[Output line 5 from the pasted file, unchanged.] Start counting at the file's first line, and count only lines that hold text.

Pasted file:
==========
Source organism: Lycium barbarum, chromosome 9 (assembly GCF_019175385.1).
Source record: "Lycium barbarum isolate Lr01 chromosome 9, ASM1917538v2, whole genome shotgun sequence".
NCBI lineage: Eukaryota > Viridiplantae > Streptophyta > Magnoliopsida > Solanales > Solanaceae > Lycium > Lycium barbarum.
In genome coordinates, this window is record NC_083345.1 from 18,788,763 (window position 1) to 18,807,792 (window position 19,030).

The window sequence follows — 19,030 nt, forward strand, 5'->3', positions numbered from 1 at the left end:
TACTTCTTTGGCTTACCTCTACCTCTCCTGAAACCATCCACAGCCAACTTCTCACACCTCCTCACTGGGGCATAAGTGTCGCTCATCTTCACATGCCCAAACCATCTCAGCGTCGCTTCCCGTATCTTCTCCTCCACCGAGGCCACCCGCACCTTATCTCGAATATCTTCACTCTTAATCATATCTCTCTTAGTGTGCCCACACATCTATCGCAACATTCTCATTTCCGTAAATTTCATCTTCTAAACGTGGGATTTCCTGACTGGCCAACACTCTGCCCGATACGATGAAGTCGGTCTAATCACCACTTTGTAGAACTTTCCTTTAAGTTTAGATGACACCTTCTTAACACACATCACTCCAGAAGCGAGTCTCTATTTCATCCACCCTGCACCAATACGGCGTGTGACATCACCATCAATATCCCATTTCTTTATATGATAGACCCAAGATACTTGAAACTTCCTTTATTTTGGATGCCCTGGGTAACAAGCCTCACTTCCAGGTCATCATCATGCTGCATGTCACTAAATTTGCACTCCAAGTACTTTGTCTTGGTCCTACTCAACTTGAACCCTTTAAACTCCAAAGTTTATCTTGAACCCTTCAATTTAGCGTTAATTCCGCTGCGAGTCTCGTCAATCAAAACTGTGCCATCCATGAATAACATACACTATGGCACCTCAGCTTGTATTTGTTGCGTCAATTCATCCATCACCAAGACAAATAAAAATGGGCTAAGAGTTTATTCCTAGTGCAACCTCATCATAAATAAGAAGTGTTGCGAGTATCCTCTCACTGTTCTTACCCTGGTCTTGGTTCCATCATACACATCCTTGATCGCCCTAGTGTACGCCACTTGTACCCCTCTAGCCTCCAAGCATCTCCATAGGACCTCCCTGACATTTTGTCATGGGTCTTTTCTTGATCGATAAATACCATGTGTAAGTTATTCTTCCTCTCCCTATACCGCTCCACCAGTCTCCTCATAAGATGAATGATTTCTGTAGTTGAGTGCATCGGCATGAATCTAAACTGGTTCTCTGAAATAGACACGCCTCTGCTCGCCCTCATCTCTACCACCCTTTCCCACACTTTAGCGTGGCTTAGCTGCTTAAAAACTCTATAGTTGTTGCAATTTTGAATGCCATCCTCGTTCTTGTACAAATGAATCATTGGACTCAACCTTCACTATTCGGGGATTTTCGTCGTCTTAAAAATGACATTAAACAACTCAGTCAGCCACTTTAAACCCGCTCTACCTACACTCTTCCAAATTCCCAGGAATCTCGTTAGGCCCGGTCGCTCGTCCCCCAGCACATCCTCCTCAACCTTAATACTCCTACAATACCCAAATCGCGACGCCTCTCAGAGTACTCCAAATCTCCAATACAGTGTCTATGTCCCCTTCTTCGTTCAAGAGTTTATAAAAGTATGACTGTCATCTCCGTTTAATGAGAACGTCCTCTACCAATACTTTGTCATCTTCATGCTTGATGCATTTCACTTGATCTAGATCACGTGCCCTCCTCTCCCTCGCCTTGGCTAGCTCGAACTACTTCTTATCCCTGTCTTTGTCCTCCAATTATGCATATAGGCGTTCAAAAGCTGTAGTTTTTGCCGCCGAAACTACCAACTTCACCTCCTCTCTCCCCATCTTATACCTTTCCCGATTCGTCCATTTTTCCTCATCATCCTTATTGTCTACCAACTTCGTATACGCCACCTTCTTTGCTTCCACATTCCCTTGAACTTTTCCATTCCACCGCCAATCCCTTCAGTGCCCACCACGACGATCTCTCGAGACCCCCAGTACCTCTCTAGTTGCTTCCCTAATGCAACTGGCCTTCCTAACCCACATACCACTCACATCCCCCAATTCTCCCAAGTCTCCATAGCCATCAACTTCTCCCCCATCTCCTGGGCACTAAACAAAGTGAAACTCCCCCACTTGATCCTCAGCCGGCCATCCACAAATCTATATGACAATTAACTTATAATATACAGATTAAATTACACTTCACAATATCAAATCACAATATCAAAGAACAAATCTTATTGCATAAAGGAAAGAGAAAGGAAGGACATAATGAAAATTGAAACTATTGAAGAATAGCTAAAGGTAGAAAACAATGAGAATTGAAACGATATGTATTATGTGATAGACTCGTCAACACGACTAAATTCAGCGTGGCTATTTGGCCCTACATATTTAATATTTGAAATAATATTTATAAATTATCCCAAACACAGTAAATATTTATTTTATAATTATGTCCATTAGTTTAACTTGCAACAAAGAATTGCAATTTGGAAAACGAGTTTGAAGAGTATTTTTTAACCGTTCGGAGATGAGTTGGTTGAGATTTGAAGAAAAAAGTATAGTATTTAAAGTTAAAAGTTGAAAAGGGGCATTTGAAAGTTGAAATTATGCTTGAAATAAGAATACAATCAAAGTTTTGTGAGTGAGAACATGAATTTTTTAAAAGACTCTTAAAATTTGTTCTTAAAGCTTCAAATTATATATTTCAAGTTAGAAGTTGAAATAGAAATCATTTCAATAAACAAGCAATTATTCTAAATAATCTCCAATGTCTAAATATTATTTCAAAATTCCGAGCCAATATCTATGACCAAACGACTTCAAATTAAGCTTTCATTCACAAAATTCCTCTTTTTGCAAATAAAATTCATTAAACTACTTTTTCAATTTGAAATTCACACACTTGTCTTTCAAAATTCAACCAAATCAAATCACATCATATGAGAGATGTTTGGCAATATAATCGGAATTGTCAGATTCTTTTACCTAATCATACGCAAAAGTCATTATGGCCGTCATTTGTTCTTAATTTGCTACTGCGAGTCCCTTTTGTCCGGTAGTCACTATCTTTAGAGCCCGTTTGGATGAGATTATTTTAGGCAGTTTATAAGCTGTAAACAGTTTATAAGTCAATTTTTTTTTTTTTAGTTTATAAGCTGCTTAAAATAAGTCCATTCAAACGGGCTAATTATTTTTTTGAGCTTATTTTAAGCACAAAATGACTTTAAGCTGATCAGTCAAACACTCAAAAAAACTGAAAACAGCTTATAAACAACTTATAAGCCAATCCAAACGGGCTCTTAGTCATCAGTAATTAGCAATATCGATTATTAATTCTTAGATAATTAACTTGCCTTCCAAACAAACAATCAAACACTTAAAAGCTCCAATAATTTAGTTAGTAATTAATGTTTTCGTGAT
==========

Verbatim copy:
The window sequence follows — 19,030 nt, forward strand, 5'->3', positions numbered from 1 at the left end: